Buyer’s remorse is a form of cognitive dissonance, a condition caused by conflicting feelings or beliefs. When we look at making a purchase, there are two opposing forces at work. The practical, avoidance system of our brain is wary and wants to avoid risk, so it cautions us against making hasty decisions. The emotional, approach system wants to satisfy instant gratification and make you happy. They are mutually exclusive, so only one can be in control at any time.
When you make a purchase, you are doing so to be happy. Sometimes it’s an impulse buy. Some purchases are as small as a cup of coffee, some are as large as a home. Overall, statistics show that roughly 82% of Americans feel buyer’s remorse about approximately $10 billion worth of purchases.
The remorse is usually relative to the adrenalin boost you have at the moment of purchase. When a purchase is expensive or requires a commitment, it is most likely to create anxiety once the giddy excitement of purchase wears off. Tangible items have the original boost of joy, followed by regret. The most common reasons that people feel buyer’s remorse are that the item didn’t meet expectations, they didn’t end up using the product, they spent too much money, they found a better deal after the fact, or that they didn’t actually need it in the end.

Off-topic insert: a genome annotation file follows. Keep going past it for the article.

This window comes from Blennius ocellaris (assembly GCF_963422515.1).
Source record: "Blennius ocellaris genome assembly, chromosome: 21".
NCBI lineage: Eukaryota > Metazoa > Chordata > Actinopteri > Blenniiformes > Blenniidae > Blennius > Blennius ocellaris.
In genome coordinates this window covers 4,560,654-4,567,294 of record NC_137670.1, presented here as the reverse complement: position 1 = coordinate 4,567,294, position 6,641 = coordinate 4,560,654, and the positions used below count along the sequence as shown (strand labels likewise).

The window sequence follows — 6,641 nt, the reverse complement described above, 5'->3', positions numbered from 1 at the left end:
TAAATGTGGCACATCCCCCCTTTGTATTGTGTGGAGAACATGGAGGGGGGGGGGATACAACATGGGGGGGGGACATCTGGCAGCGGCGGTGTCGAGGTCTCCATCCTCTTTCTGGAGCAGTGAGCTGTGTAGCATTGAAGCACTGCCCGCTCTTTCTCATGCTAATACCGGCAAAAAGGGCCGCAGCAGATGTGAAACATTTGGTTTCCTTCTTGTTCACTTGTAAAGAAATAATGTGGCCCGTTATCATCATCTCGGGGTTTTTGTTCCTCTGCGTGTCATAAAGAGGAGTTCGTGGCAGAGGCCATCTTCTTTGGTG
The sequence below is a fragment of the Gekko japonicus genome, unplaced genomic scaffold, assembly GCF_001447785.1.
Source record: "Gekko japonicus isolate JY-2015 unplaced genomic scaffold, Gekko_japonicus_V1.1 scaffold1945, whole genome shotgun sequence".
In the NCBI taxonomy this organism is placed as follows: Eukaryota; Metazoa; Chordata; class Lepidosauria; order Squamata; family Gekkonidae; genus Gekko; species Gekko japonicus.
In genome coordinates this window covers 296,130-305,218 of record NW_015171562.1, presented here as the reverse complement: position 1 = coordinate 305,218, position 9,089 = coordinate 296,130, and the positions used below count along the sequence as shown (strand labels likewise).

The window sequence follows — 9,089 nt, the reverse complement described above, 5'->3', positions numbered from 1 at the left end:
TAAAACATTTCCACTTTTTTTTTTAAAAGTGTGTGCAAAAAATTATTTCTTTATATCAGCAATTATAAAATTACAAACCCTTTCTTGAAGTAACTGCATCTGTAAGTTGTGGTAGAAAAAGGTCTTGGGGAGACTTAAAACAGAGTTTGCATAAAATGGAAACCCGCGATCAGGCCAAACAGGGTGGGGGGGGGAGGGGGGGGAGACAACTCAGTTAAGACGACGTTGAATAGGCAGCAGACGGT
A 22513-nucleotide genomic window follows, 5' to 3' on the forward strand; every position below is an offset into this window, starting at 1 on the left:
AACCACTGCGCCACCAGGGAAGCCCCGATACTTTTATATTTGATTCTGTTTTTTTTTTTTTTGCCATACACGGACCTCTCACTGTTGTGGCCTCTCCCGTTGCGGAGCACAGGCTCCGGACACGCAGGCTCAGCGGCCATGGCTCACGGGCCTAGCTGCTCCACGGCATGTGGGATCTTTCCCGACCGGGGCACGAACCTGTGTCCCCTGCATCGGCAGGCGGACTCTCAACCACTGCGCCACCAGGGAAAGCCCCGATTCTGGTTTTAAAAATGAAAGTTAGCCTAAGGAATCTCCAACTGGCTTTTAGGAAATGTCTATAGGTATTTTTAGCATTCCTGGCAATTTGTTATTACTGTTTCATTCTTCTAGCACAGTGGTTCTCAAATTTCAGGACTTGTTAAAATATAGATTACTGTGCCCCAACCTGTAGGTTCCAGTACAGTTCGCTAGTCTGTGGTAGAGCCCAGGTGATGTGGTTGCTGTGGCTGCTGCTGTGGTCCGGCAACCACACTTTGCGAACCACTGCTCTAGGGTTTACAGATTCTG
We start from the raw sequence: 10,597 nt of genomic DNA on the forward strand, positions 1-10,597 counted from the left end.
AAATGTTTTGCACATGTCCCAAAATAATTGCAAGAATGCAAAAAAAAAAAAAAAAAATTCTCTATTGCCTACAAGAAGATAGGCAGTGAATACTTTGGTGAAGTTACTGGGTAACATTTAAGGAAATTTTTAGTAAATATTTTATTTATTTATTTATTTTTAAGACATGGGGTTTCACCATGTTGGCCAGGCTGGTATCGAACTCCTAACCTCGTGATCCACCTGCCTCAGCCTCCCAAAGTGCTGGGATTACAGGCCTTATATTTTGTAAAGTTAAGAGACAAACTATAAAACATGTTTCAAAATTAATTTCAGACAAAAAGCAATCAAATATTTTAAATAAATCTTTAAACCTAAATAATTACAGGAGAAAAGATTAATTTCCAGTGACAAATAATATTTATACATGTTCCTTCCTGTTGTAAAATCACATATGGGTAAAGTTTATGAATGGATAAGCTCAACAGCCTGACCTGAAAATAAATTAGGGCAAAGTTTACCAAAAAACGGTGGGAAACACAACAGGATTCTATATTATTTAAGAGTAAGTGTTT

In today’s world of technology, items can be purchased at any hour of the day with the simple click of a button. impulse buys, which 80% of us fall prey to, are front-loaded with emotion, and we often come to regret them within a short period of time.
A great way to avoid post-purchase anxiety is to buy non-tangibles that can provide memories to sustain you. If you buy an experience instead of a product, you are much less likely to compare your purchase with countless others that are similar. In fact, there is a legitimate fear of missing out that validates people regretting to not experience a unique moment, called FOMO.
Another reason why memories make for a better purchase is they provide a lasting bookend good feeling with the peak-end rule. If you attend a concert, you might not remember all the details but you will remember the high you felt when you left.